Reviewed by Melissa Conrad Stöppler, MD
Take the Sugar Quiz First! Before reading this FAQ, challenge yourself and
Test your Knowledge!
Q:Which of the items below is not a natural sugar?
A:Saccharin. Saccharin is not a natural sugar. It is an artificial sweetener that is used in place of sugar because it has no calories and does not increase blood sugar levels after consumption.
Q:Nutralose is an artificial sweetener. True or False?
A:True. Nutralose is not an artificial sweetener. Still, there's no shortage of no-calorie sweeteners on the market. The FDA has approved five artificial ones, including aspartame, sucralose, saccharin, and neotame.
Q:The average American consumes the equivalent of how many teaspoons of sugar per day?
A:21. The average American eats the equivalent of about 21 teaspoons of added sugar a day -- about two and a half to three times more than new heart disease prevention guidelines say they should. According to the U.S. Department of Agriculture, Americans basically consume their weight in sugar in a year's time.
Q:A gram of sugar is equivalent to what measurement?
A:¼ teaspoon. A gram of sugar is equivalent to ¼ teaspoon. If you visualize a regular teaspoon of sugar, there you have about 4 grams of sugar. Now, think of this: A serving of a favorite food or drink contains 16 grams, or 4 teaspoons of sugar! That's 4 teaspoons in one serving! Can you see how sugar sneaks into your diet?
Q:What is defined as any caloric sweetener used in processed or prepared foods?
A:Added sugar. Added sugar is defined as any caloric sweetener used in processed or prepared foods. Beyond increasing calories, added sugars have no nutritional value. In guidelines released late in 2009, the American Heart Association recommended limiting added sugar in the diet to no more than 100 calories a day for most women and 150 calories for most men. That's about 6 teaspoons of sugar a day for women and 9 teaspoons for men.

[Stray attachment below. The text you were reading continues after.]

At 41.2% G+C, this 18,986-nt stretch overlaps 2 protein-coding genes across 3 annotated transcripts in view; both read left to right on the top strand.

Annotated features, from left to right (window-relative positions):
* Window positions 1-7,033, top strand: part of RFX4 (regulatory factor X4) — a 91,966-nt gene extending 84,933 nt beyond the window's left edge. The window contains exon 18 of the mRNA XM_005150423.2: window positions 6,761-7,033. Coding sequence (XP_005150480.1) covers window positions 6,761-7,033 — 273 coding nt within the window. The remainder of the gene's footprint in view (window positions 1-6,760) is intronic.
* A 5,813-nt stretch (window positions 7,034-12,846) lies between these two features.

Q:When grocery shopping, one of the ways to avoid foods with added sugar is to?
A:Shop the perimeter of the grocery store. "The old mantra to shop the perimeter of the grocery store is as true today as it ever was," says University of Vermont nutrition professor Rachel K. Johnson, PhD, the author of the AHA sugar guidelines. Think about your local supermarket. Where are the vegetables, fruits, and lean meats located? More than likely, you can find them on or near the perimeter of the store. A diet based on fruits, vegetables, whole grains, low-fat dairy, and lean meats will be low in added sugars.
Q:The number one source of added sugar in our diet comes from?
A:Beverages. Surprised? Beverages are the number one source of added sugar in the diet, and we aren't just talking about soft drinks. Most fruit drinks and sports drinks are full of added sugar.
Q:Humans naturally prefer the taste of sugar from birth. True or False?
A:True. We like comfort foods. We like sweets. We like sugar. We're just hardwired that way. The truth is that sweet is the first taste we humans prefer from birth, so it's no surprise that sugar water takes the "ouch" out of things like routine shots for babies. Humans have this preference for sugar largely because carbohydrates stimulate the release of the feel-good brain chemical serotonin. Of the approximately 40 million brain cells, most are influenced either directly or indirectly by serotonin. This includes brain cells related to mood, sexual function, sleep, memory and learning, temperature regulation, and appetite. Sweet!
Q:The human body gets its carbohydrates from sugar, fat, and fibers. True or False?
A:False. Carbohydrates consist of sugars, starches, and fibers. Current dietary guidance recommends consumption of carbohydrate-containing foods, including vegetables, fruits, grains, nuts and seeds, and milk products. Carbohydrate-containing foods are an important source of fiber and other nutrients. Sugars and starches provide glucose, the main energy source for the brain, central nervous system, and red blood cells.
Q:The United States leads the world in sugar production. True or False?